On the way back we wondered about the “male inventory” comment. What had she meant? Then it came to me. Little Rikki was a stud. He was a “Hey, Baby, let’s get it on” stud. I looked at the meek little thing on my lap and we laughed and laughed.
After a week I took him to the vet. He had worms. I knew that already. He did a blood panel and declared him healthy although he was concerned about his lethargy. He was started on Trifexis, a heartworm medication combined with flea and tick treatment. He set up a treatment plan for him. He needed to be neutered and his teeth were bad for such a young dog. Some of his baby teeth hadn’t fallen out and adult teeth had grown in on top of them. There was an abscess. He needed his teeth cleaned. He said he would do it at the same time he did the neutering so he wouldn’t have to put him out twice. This could wait for a month or two. We both felt Rikki should have some easing-in time.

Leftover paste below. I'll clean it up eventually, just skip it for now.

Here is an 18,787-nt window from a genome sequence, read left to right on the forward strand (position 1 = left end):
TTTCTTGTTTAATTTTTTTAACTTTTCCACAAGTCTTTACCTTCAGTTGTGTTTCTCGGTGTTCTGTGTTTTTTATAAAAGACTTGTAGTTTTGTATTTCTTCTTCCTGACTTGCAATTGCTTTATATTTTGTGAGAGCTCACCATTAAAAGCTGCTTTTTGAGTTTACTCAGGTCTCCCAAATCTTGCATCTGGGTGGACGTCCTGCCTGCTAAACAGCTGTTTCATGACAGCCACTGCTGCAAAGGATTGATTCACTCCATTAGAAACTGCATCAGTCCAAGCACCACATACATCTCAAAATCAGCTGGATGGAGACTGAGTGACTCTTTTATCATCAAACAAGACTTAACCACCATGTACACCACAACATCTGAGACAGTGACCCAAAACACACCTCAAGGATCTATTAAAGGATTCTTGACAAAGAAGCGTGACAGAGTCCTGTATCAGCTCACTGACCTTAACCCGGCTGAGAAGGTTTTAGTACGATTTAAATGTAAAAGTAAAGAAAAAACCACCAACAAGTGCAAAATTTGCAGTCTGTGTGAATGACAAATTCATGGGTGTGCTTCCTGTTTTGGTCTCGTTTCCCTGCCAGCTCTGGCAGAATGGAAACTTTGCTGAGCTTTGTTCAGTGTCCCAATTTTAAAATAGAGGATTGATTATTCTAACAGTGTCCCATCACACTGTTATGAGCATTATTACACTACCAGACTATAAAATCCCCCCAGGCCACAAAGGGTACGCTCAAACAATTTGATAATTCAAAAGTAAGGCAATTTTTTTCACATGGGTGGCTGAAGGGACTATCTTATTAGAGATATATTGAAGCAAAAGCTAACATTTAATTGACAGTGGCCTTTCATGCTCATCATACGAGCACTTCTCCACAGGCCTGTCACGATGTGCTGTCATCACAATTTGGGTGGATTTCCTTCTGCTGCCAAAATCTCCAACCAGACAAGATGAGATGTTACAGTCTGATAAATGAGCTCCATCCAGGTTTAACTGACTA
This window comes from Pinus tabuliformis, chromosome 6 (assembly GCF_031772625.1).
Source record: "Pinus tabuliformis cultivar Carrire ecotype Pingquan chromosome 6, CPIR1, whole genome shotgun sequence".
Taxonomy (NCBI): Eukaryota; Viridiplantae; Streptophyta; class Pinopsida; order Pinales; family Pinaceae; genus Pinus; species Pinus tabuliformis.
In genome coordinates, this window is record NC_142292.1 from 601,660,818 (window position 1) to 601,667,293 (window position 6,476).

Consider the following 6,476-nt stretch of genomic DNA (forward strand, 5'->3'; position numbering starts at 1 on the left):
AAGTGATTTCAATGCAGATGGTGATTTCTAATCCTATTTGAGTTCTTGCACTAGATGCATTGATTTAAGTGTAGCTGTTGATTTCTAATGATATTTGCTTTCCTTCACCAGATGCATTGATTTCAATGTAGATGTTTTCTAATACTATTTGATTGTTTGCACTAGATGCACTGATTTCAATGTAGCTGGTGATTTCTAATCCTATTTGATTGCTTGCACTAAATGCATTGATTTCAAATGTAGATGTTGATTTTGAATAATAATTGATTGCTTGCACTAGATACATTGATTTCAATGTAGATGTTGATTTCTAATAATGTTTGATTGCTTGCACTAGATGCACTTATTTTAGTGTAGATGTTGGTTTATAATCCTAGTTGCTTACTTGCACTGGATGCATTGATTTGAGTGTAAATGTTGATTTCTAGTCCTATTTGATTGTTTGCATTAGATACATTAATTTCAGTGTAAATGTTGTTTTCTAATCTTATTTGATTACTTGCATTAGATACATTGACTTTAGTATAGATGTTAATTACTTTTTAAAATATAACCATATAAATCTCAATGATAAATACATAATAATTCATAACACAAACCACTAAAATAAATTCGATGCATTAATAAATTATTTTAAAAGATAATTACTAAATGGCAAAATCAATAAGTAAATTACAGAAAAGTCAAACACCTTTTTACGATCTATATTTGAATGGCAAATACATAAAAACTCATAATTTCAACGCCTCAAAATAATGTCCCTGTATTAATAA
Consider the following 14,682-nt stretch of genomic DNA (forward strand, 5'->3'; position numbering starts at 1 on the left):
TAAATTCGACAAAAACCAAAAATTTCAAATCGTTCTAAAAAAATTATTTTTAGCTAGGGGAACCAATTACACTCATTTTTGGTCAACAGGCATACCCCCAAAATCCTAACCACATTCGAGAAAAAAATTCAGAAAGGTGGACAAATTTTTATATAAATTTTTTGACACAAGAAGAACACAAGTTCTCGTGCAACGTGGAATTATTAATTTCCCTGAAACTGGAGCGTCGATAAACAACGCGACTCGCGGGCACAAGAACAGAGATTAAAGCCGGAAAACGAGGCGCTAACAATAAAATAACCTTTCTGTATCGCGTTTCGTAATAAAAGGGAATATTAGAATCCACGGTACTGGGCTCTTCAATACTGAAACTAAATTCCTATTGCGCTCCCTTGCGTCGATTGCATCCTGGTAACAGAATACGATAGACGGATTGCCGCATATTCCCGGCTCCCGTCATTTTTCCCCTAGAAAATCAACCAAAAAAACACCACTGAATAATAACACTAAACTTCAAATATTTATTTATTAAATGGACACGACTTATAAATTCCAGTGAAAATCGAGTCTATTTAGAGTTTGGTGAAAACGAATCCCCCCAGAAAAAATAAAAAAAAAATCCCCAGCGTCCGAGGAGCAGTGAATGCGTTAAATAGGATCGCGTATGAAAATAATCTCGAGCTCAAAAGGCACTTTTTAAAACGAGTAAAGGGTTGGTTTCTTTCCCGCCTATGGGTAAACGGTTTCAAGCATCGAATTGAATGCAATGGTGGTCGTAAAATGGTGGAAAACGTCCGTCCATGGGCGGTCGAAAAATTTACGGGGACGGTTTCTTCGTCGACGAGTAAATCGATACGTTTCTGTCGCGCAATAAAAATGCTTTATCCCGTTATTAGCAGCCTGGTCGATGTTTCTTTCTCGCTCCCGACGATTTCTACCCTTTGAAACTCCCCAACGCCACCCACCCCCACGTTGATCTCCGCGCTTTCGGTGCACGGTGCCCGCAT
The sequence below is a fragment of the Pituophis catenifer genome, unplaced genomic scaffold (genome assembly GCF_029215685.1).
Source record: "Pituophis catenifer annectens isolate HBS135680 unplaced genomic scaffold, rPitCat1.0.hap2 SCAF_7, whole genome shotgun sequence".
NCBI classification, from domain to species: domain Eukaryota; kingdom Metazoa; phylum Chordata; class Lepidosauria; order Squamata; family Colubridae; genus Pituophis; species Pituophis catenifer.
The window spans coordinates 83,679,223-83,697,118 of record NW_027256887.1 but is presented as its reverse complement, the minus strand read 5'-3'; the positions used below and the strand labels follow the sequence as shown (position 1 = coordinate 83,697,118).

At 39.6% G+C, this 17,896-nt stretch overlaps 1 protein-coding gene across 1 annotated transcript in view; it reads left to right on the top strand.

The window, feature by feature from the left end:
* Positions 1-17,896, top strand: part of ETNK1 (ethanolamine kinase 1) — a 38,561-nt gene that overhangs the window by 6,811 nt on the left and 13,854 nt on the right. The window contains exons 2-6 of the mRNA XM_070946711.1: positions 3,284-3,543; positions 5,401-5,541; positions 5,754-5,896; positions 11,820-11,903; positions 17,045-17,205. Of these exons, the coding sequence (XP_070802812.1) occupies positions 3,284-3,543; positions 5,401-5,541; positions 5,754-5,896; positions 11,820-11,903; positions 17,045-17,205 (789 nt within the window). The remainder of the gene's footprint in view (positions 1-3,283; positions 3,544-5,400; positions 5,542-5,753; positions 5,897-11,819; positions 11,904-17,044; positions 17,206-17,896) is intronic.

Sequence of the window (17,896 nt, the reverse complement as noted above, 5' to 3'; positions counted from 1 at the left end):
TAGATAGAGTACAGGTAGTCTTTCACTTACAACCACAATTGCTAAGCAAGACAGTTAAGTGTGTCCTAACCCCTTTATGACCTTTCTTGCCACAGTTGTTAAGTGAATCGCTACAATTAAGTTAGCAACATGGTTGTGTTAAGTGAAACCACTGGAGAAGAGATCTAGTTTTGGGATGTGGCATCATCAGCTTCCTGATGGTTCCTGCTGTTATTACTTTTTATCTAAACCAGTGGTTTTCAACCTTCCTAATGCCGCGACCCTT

Rikki would only eat in the early morning and I was accustomed to having coffee, writing in my journal and checking the news and email on the computer before feeding the animals. All my other animals had been trained to accept this. Besides, dog experts have told me that the Alpha dog eats first and, if I expected to be the Alpha dog, I should eat first too. But if I waited, he wouldn’t eat. I changed. I feed him as soon as I rise, right after I make my coffee. I have some priorities after all.
Rikki made lots of friends. People asked about him all the time and would stop by just to see how he was doing. I mean they didn’t stop by to see me. They came for Rikki. I’d report everything he did. He was a baby and everyone was curious.
I took him with me everywhere, to some of my meetings, to the stores that didn’t mind having him and to Petsmart. I bought little outfits for him. He was so cute and didn’t mind being dressed up.